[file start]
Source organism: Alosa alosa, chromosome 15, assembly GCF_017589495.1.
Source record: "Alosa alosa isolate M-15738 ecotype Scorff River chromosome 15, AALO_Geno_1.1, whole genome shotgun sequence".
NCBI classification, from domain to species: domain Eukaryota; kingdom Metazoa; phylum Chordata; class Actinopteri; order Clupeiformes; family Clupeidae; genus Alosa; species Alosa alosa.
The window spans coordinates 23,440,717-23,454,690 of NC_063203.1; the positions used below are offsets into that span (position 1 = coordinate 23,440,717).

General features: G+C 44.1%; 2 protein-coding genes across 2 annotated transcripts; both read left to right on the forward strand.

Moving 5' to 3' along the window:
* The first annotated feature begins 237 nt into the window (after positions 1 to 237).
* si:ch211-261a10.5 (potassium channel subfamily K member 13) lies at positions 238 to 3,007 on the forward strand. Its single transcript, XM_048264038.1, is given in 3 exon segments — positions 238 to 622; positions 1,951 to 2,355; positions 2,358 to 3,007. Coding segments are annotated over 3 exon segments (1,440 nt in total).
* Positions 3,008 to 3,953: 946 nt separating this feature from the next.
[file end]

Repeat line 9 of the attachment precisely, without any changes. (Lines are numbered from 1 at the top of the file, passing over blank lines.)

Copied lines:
* Positions 3,008 to 3,953: 946 nt separating this feature from the next.